Based on the NSIDC's Charctic graph so far, I reckon this is the lowest May average extent we've seen.  (Not quite the lowest area, though).

EDIT: The question is, though, what does this mean, if anything, for the rest of the melting season?

Science / Relative importance of ice based indicators
« on: May 20, 2015, 04:21:56 PM »
I'm basically an only moderately well-informed amateur on this topic.  I'm aware of five main things to track in terms of the world's ICE:

Arctic sea ice, trackable by area, extent, or mass (trending downwards)
Antarctic sea ice, trackable by area, extent, or mass (trending upwards)
Greenland ice sheet, trackable by mass (trending downwards)
Antarctic ice sheet, trackable by mass (trending downwards)
Glaciers worldwide, trackable by mass (trending downwards)

How would people rank these in terms of importance?  I'd be tempted to put the AIS first as the single greatest amount of ice, followed by the Greenland ice sheet, arctic sea ice, antarctic sea ice, and finally glaciers worldwide, but I'm sure there are other interpretations.  Also, am I missing anything important?  (Permafrost, maybe?)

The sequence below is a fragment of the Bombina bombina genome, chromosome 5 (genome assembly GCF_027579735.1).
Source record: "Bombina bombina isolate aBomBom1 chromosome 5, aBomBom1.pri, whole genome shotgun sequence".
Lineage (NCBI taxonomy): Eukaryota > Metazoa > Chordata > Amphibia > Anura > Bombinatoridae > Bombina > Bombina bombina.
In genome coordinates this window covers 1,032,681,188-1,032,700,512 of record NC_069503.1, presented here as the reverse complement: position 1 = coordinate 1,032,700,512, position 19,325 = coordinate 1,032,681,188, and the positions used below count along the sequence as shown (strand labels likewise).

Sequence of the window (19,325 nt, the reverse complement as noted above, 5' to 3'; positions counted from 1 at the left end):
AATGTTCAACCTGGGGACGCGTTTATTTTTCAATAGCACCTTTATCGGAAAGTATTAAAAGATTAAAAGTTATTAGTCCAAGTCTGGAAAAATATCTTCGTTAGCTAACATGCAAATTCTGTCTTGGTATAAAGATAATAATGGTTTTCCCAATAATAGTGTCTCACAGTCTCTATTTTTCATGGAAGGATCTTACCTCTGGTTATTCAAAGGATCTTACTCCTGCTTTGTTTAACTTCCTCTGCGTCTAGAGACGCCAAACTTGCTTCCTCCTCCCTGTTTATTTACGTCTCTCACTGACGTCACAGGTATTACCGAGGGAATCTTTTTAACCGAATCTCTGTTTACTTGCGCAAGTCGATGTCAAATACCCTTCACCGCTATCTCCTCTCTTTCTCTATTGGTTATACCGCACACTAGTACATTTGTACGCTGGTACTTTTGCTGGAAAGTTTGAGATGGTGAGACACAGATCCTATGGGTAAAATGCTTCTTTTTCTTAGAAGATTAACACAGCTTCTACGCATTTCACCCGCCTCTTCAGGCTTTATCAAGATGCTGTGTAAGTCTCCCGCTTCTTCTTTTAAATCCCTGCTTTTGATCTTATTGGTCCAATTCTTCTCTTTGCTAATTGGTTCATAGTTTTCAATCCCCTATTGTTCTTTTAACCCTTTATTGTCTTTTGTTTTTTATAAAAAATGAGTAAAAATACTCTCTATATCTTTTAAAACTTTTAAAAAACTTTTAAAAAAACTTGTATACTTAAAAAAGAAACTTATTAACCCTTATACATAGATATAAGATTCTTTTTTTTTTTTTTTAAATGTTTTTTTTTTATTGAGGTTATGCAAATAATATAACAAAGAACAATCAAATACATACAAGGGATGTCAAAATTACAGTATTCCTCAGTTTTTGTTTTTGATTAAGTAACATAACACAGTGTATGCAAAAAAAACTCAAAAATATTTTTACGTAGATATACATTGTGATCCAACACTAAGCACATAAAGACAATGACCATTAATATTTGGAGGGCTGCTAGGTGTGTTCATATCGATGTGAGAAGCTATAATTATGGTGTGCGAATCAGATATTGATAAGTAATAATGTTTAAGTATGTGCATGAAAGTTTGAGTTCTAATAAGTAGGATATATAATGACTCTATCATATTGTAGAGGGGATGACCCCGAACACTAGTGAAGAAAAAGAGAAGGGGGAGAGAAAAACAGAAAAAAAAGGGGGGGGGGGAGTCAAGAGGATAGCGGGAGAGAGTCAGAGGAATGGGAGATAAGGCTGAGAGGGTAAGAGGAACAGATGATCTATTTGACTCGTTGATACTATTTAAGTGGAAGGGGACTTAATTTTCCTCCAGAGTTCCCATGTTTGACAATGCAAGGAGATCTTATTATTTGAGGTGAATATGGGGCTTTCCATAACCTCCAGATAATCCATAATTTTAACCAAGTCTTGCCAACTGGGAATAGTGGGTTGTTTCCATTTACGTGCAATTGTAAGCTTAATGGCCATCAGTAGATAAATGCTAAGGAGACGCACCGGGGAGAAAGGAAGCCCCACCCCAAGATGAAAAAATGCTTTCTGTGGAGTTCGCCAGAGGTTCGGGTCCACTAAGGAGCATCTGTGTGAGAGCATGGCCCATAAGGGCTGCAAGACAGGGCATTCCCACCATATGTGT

Antarctica / Antarctic land ice mass
« on: May 20, 2015, 02:37:11 PM »
Is there any continuous, up to date tracking of the land ice mass in Antarctica, equivalent to the GRACE data on Greenland which NOAA reports on annually?  The latest estimates which I've been able to google are a few years old.

Apologies for my ignorance, btw!

Has anyone calculated what scale of positive feedback may be expected from increasing human activities within the arctic circle as a result of the ice melt leading to further ice melt?  I can see five main ways in which human activity seems set to increase:

1) Increased freight shipping, especially via the Northern sea route
(Numbers are up from 4 ships in 2010 to 46 vessels in 2012, shipping 1.26 million tonnes, to a predicted 20 million tonnes shipped in 2020)
2) Increasingly northerly fishing
3) Exploratory drilling
4) Infrastructural upgrades, mainly to support 1-3, e.g. harbour expansion and floating nuclear power plants
5) Science and tourist traffic

I'm particularly wondering if the extent to which this has all increased already might be part of why the melt went on longer in 2012 than prior years, and hence if we might expect a repeat of the long melt this year as shipping etc. looks set to rise further.  What I haven't found is any numbers on the likely impacts of such changes, to tell me whether I'm barking up the wrong tree or not.  Can anyone help me out on this?